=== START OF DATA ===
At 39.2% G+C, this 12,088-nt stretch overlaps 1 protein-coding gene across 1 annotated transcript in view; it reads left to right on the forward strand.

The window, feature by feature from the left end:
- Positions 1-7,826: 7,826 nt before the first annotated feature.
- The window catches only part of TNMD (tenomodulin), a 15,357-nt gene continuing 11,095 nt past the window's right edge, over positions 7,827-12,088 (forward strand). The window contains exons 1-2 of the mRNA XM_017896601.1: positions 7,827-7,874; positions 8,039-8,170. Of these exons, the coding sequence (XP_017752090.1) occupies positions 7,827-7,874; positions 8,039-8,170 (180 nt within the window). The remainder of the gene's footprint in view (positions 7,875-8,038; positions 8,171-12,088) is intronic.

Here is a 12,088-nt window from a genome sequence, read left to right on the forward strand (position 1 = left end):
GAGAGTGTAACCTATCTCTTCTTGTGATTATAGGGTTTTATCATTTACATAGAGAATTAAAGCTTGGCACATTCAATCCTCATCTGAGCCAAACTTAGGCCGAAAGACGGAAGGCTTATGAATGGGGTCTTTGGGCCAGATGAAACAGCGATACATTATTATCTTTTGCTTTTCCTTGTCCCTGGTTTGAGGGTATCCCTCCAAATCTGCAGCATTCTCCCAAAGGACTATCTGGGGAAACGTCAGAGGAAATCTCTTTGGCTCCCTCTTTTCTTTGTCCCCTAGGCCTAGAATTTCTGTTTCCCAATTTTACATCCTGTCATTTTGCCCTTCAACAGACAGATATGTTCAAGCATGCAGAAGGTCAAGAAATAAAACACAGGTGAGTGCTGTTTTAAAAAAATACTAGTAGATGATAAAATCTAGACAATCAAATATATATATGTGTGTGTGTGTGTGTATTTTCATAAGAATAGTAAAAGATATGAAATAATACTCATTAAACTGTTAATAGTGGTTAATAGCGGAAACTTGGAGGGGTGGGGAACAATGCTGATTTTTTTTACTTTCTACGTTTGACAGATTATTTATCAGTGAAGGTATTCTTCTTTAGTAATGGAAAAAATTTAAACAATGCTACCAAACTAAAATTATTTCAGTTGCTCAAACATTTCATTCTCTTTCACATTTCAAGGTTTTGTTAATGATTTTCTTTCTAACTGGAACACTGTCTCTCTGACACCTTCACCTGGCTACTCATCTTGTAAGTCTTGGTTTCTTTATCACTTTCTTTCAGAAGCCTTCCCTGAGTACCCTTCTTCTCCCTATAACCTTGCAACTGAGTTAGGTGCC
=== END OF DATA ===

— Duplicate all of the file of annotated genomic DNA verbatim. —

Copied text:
At 39.2% G+C, this 12,088-nt stretch overlaps 1 protein-coding gene across 1 annotated transcript in view; it reads left to right on the forward strand.

The window, feature by feature from the left end:
- Positions 1-7,826: 7,826 nt before the first annotated feature.
- The window catches only part of TNMD (tenomodulin), a 15,357-nt gene continuing 11,095 nt past the window's right edge, over positions 7,827-12,088 (forward strand). The window contains exons 1-2 of the mRNA XM_017896601.1: positions 7,827-7,874; positions 8,039-8,170. Of these exons, the coding sequence (XP_017752090.1) occupies positions 7,827-7,874; positions 8,039-8,170 (180 nt within the window). The remainder of the gene's footprint in view (positions 7,875-8,038; positions 8,171-12,088) is intronic.

Here is a 12,088-nt window from a genome sequence, read left to right on the forward strand (position 1 = left end):
GAGAGTGTAACCTATCTCTTCTTGTGATTATAGGGTTTTATCATTTACATAGAGAATTAAAGCTTGGCACATTCAATCCTCATCTGAGCCAAACTTAGGCCGAAAGACGGAAGGCTTATGAATGGGGTCTTTGGGCCAGATGAAACAGCGATACATTATTATCTTTTGCTTTTCCTTGTCCCTGGTTTGAGGGTATCCCTCCAAATCTGCAGCATTCTCCCAAAGGACTATCTGGGGAAACGTCAGAGGAAATCTCTTTGGCTCCCTCTTTTCTTTGTCCCCTAGGCCTAGAATTTCTGTTTCCCAATTTTACATCCTGTCATTTTGCCCTTCAACAGACAGATATGTTCAAGCATGCAGAAGGTCAAGAAATAAAACACAGGTGAGTGCTGTTTTAAAAAAATACTAGTAGATGATAAAATCTAGACAATCAAATATATATATGTGTGTGTGTGTGTGTATTTTCATAAGAATAGTAAAAGATATGAAATAATACTCATTAAACTGTTAATAGTGGTTAATAGCGGAAACTTGGAGGGGTGGGGAACAATGCTGATTTTTTTTACTTTCTACGTTTGACAGATTATTTATCAGTGAAGGTATTCTTCTTTAGTAATGGAAAAAATTTAAACAATGCTACCAAACTAAAATTATTTCAGTTGCTCAAACATTTCATTCTCTTTCACATTTCAAGGTTTTGTTAATGATTTTCTTTCTAACTGGAACACTGTCTCTCTGACACCTTCACCTGGCTACTCATCTTGTAAGTCTTGGTTTCTTTATCACTTTCTTTCAGAAGCCTTCCCTGAGTACCCTTCTTCTCCCTATAACCTTGCAACTGAGTTAGGTGCC